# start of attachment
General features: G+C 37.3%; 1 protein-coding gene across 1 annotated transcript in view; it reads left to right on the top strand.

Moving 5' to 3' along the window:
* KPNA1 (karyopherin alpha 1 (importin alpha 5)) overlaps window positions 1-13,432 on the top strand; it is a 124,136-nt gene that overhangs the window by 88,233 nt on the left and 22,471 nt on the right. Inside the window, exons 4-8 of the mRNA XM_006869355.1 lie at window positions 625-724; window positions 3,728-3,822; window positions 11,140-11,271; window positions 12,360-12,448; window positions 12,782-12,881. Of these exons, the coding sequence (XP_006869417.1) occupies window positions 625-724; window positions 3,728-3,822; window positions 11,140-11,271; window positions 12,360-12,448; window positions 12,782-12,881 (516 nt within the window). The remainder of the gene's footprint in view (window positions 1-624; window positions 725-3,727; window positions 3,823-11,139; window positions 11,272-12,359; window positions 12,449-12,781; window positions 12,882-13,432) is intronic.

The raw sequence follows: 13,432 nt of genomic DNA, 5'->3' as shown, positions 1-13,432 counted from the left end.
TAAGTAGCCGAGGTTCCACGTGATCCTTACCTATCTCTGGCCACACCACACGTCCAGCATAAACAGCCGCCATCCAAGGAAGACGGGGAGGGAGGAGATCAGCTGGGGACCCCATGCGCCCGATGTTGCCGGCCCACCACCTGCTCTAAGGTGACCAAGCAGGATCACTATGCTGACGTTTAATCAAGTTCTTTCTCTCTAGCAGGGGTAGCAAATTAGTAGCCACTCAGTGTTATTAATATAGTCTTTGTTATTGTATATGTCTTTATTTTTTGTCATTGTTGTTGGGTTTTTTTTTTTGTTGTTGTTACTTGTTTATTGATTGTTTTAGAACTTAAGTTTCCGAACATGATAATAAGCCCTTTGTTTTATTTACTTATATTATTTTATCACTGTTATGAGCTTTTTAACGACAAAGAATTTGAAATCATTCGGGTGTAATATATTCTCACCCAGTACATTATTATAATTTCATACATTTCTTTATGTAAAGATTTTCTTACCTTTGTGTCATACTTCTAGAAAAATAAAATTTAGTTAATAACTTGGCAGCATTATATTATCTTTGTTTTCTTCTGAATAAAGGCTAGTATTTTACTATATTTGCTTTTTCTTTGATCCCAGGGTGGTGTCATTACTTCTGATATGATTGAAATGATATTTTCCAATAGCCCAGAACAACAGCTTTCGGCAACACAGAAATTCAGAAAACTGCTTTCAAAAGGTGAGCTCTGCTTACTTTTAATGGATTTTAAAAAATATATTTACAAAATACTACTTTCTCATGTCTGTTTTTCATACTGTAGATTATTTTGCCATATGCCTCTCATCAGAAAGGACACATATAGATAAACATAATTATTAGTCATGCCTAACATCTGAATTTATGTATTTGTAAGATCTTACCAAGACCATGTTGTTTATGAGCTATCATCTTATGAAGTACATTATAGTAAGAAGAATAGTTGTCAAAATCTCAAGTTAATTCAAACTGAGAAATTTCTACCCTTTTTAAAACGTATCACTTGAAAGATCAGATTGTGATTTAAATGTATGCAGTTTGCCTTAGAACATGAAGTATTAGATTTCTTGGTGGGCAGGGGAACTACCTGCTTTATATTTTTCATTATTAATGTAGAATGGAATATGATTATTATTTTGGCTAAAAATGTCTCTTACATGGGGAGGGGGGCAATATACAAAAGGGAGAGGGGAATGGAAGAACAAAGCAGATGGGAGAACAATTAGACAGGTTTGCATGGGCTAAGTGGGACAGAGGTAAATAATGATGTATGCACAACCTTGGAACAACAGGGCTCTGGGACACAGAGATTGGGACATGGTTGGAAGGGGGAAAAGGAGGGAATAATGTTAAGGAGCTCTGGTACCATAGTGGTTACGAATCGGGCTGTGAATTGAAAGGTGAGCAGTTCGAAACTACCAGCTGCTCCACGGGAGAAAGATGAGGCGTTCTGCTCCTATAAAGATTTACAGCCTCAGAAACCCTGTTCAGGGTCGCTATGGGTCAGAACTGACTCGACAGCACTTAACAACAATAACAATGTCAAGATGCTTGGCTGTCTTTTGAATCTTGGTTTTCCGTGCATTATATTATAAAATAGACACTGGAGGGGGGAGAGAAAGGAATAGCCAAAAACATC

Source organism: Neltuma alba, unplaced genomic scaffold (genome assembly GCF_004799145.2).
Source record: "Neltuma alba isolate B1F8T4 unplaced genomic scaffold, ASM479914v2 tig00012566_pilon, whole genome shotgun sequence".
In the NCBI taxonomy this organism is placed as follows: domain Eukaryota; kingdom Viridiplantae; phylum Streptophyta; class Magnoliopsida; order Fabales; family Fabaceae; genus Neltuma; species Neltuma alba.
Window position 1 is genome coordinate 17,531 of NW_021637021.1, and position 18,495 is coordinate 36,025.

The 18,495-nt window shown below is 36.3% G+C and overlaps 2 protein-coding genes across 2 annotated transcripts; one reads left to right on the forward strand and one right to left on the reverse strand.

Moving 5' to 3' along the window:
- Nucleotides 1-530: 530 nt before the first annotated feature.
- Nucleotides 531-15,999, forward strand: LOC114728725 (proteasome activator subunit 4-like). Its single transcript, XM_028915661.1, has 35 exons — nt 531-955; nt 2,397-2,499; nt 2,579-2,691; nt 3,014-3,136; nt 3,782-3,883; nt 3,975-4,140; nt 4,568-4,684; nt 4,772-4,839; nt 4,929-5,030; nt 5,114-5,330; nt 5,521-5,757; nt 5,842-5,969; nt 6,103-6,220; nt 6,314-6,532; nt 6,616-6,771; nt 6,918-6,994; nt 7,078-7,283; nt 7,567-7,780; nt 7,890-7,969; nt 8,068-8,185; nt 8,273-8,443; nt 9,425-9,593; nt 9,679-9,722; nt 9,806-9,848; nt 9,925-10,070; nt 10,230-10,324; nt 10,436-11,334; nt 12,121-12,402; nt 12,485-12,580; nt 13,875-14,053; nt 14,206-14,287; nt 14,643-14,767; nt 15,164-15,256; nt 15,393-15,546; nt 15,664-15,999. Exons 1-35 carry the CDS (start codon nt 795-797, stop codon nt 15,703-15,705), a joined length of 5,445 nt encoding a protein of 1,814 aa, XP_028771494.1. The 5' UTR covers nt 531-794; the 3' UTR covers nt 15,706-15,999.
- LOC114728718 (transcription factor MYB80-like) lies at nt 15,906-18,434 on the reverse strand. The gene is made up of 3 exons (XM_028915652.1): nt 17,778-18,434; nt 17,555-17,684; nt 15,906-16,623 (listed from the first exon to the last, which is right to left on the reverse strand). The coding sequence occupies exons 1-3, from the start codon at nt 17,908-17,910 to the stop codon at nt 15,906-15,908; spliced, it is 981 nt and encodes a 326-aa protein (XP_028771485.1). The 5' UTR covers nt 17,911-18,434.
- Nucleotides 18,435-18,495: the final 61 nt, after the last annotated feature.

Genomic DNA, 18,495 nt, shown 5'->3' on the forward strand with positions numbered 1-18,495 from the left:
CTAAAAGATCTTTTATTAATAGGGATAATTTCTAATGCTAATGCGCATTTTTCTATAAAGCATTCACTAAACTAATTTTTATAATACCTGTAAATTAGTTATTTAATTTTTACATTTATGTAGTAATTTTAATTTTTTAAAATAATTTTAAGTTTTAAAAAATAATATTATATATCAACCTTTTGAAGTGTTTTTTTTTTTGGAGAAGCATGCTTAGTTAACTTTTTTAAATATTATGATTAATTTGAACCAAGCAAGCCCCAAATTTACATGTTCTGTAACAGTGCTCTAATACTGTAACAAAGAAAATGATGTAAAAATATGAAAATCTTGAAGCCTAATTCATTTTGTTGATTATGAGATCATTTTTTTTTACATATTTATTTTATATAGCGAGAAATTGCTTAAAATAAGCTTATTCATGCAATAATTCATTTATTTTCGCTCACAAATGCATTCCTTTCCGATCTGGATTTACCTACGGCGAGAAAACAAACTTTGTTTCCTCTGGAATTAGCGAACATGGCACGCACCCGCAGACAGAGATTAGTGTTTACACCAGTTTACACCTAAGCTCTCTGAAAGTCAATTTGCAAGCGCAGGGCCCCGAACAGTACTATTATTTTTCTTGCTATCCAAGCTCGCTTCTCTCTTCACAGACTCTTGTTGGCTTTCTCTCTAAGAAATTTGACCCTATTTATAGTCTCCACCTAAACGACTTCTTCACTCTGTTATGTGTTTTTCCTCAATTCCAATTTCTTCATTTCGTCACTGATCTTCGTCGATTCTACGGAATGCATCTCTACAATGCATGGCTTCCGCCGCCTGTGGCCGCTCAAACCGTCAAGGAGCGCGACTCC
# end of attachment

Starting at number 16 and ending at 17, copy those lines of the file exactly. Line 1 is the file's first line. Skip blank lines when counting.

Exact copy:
Genomic DNA, 18,495 nt, shown 5'->3' on the forward strand with positions numbered 1-18,495 from the left:
CTAAAAGATCTTTTATTAATAGGGATAATTTCTAATGCTAATGCGCATTTTTCTATAAAGCATTCACTAAACTAATTTTTATAATACCTGTAAATTAGTTATTTAATTTTTACATTTATGTAGTAATTTTAATTTTTTAAAATAATTTTAAGTTTTAAAAAATAATATTATATATCAACCTTTTGAAGTGTTTTTTTTTTTGGAGAAGCATGCTTAGTTAACTTTTTTAAATATTATGATTAATTTGAACCAAGCAAGCCCCAAATTTACATGTTCTGTAACAGTGCTCTAATACTGTAACAAAGAAAATGATGTAAAAATATGAAAATCTTGAAGCCTAATTCATTTTGTTGATTATGAGATCATTTTTTTTTACATATTTATTTTATATAGCGAGAAATTGCTTAAAATAAGCTTATTCATGCAATAATTCATTTATTTTCGCTCACAAATGCATTCCTTTCCGATCTGGATTTACCTACGGCGAGAAAACAAACTTTGTTTCCTCTGGAATTAGCGAACATGGCACGCACCCGCAGACAGAGATTAGTGTTTACACCAGTTTACACCTAAGCTCTCTGAAAGTCAATTTGCAAGCGCAGGGCCCCGAACAGTACTATTATTTTTCTTGCTATCCAAGCTCGCTTCTCTCTTCACAGACTCTTGTTGGCTTTCTCTCTAAGAAATTTGACCCTATTTATAGTCTCCACCTAAACGACTTCTTCACTCTGTTATGTGTTTTTCCTCAATTCCAATTTCTTCATTTCGTCACTGATCTTCGTCGATTCTACGGAATGCATCTCTACAATGCATGGCTTCCGCCGCCTGTGGCCGCTCAAACCGTCAAGGAGCGCGACTCC